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Originally published September 5, 2013 at 8:15 PM | Page modified September 7, 2013 at 12:13 AM

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Keith Price, Husky offense, in a hurry to get better

One sequence during the win over Boise State showed how Washington is becoming a quicker and more efficient team on offense.

Seattle Times staff reporter

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It was a third-and-six play in the third quarter of a tight game. Washington’s Kasen Williams stopped his route near the UW sideline, hauled in the back-shoulder throw from Keith Price and weaved his way around defenders to the Boise State 19-yard line.

Williams, on his back on the right hash after the tackle, immediately popped up and sprinted back to his position on the far left of the UW line of scrimmage.

A mere 15 seconds after the previous play was whistled dead, Williams was on the move again, spinning a defenseless defensive back with a double move and hauling in an easy reception in the left corner of the end zone.

Touchdown, Washington.

It was, in the estimation of UW coach Steve Sarkisian, the best sequence of the Huskies’ 38-6 victory over Boise State on Saturday. What made it so effective wasn’t so obvious.

The execution of back-to-back throw and catch from Price to Williams was impressive, certainly. What really made the sequence work was the quick-twitch mechanics of the various moving parts in UW’s hurry-up offense.

“It’s definitely chaotic,” UW right tackle Ben Riva said. “But there’s a method to it.”

The handoff

The only criticism of Williams’ two-catch touchdown sequence? He dropped the ball.

After being tackled at the Boise State 19 following his 38-yard reception, Williams was in such a hurry to get up and get lined up again that he flipped the ball to the ground.

How traditional.

These days, UW ballcarriers are taught to find the closest game official and deliver the ball to him after they’re tackled.

In doing so, in this new age of gentlemen’s football, the Huskies are both saving the field umpire the discomfort of having to bend over and pick up the ball while saving themselves precious time between snaps. It’s the equivalent of one pulling out a smart phone to Google a query instead of going to the dusty bookshelf and flipping through an encyclopedia.

Every second matters when the offenses are trying to politely exhaust their opponent into submission.

It worked wonders for Washington on Saturday. The Huskies averaged one play every 20.5 seconds in running 85 plays and gaining 592 yards of total offense against Boise State. By comparison, UW ran an average of 69.5 plays per game in 2012 with 28 seconds between snaps.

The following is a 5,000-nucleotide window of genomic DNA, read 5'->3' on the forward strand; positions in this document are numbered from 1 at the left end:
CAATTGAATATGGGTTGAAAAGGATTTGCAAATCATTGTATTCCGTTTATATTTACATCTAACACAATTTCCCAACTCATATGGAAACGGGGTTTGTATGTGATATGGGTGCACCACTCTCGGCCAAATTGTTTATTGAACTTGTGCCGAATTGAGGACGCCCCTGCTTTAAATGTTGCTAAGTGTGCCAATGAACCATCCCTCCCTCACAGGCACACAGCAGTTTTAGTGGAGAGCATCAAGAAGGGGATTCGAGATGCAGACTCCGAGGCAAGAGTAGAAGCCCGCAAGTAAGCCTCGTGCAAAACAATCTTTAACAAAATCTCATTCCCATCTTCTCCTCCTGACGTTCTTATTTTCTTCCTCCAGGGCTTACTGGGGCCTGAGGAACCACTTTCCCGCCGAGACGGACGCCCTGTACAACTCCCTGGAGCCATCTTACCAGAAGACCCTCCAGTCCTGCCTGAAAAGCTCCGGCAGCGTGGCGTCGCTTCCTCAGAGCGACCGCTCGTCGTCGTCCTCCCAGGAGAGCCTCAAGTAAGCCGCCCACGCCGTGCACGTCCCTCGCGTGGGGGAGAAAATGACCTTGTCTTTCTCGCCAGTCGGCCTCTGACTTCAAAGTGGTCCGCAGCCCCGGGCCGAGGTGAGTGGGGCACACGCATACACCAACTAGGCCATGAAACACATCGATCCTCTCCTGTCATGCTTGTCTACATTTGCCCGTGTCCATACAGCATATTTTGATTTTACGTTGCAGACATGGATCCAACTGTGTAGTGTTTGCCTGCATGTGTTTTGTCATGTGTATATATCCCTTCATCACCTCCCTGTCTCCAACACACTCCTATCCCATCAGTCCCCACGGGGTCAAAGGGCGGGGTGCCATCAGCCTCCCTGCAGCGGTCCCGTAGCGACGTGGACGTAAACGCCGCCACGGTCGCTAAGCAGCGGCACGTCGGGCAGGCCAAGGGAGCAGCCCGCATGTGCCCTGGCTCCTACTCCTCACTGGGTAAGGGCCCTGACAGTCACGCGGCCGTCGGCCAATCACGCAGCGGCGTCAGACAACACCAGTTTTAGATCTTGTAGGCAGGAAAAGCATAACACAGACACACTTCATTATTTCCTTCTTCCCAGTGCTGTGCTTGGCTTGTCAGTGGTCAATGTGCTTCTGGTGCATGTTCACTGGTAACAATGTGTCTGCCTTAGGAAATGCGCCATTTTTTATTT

The Huskies believe they can get better, faster and more efficient. “It’s still something new, as opposed to last year (when) you’d just lay the ball on the ground,” UW running back Bishop Sankey said.

The call

Everything has been simplified for speed.

When calling the offensive plays from the sideline, Sarkisian doesn’t worry as much anymore about the down, the distance or the situation. In the past, he might have a flip card with plays for third-down calls, and he’d match that up with the scenario based on location of the field, as if trying to solve a calculus equation between plays. Now, it’s more like basic addition and subtraction.

UW coaches are trusting their preparation and their gut.

“We know the calls we like, and we’re just going with ’em,” Sarkisian said.

And they’re using one- or two-word calls to get the play communicated to players on (and running onto) the field.

“Last year, (one) play would be ‘X Go Z Dover Y Go blah, blah, blah.’ It would be all that,” Williams said. “Now it’s just ‘Fonzie.’ ”

Price, the senior quarterback, doesn’t wear the thick wristband from which he would decode play calls in the past, as if flipping through one of those dusty encyclopedias.

“It’s becoming natural,” Price said of the between-play operations.

The backpedal

The funny part about UW’s new fast-forward offense is it often requires a few steps backward first.

If the Huskies are substituting between offensive plays, a receiver will have to run onto the field backward while looking at the sideline for the play call.

The receivers aren’t the only ones learning more efficient routes.

UW’s offense can only go as fast as the linemen will let it. And after Williams’ 38-yard reception in the third quarter Saturday, all five of UW’s linemen had made their way to the new line of scrimmage and were set within 10 seconds of the previous play ending.

“As soon as you hear the whistle blow, you’re looking around, ‘Hey, where’s the ref?’ ” Riva said. “Because you gotta get on the ball, then you identify the (defensive) front and then you get the play call and you make your calls and we’re going again. “It’s bam-bam-bam.”

It’s that simple, and it’s that fast. And so far, it’s working.

Note

• Sarkisian was heading out on a recruiting trip to southern California immediately after practice Thursday morning. It’s scheduled to be a quick trip for Sarkisian, who said he will be the volunteer announcer for his son’s Junior Wolverines game Saturday in Bellevue. It’s Brady Sarkisian’s first tackle football game. “I’m fired up for it,” the UW coach said. “I told my wife that I wanted the bio on every guy, what his hobbies are, nicknames, all sorts of stuff.”

Adam Jude: 206-464-2364 or ajude@seattletimes.com.

On Twitter: @a_jude

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